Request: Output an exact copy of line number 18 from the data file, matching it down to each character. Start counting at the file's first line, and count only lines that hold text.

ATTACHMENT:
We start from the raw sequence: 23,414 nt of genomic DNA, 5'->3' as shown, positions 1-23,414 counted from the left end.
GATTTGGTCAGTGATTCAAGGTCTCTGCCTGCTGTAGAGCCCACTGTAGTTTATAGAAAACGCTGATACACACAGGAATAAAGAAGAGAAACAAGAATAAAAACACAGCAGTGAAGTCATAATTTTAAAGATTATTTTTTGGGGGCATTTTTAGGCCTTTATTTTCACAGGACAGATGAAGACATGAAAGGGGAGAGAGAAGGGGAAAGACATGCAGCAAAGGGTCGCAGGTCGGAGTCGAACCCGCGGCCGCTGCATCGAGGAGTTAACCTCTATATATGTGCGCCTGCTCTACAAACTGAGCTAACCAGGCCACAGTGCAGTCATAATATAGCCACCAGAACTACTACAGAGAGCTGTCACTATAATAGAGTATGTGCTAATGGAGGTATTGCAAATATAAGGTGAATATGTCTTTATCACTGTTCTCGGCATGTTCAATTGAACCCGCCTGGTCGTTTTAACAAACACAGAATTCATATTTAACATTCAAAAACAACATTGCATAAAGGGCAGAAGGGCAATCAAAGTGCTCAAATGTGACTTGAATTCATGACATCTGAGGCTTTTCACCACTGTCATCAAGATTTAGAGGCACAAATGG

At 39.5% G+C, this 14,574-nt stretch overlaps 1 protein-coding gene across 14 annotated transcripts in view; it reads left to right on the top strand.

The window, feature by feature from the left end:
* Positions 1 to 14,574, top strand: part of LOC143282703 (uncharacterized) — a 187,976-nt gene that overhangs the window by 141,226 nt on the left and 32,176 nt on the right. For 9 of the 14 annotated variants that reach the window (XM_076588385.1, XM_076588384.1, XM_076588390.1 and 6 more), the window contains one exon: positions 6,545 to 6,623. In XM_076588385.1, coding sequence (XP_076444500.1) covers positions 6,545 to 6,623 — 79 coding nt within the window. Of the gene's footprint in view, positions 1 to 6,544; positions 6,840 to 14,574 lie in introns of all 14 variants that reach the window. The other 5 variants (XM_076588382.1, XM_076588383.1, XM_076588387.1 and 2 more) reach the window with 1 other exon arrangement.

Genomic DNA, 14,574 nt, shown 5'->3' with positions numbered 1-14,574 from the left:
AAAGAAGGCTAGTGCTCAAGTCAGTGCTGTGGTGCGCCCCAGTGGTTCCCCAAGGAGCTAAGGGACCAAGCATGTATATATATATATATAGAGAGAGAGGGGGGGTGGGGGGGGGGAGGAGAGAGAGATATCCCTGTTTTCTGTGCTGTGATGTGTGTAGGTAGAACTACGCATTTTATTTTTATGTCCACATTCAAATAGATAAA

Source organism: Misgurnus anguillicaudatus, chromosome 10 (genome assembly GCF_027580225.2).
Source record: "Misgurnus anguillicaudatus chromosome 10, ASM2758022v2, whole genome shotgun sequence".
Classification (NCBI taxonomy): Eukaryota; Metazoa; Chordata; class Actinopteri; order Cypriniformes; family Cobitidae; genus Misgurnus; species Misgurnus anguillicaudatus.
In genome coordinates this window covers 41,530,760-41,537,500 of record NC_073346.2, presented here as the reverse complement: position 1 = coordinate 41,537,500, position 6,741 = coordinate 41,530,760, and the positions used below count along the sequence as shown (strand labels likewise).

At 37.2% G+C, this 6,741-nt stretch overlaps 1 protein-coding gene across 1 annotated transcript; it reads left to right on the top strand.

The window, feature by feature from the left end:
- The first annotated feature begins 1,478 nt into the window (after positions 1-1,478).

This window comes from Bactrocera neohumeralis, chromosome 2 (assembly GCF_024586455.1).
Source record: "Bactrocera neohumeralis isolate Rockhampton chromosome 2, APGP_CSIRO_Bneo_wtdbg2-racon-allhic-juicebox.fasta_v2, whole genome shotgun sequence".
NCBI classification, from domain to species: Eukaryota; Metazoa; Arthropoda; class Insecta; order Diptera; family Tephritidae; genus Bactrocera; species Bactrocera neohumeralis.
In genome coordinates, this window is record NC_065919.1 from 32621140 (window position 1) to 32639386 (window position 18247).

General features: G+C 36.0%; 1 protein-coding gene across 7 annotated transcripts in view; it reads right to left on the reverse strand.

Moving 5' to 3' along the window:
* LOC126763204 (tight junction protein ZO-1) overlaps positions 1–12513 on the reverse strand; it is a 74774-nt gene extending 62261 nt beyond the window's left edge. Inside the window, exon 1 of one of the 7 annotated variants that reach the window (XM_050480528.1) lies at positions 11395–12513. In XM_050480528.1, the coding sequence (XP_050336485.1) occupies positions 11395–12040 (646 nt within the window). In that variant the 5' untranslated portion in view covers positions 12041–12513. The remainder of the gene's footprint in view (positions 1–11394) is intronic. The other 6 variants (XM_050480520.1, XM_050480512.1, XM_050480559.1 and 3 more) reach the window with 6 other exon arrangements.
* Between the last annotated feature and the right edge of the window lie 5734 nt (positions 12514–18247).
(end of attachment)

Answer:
In genome coordinates, this window is record NC_065919.1 from 32621140 (window position 1) to 32639386 (window position 18247).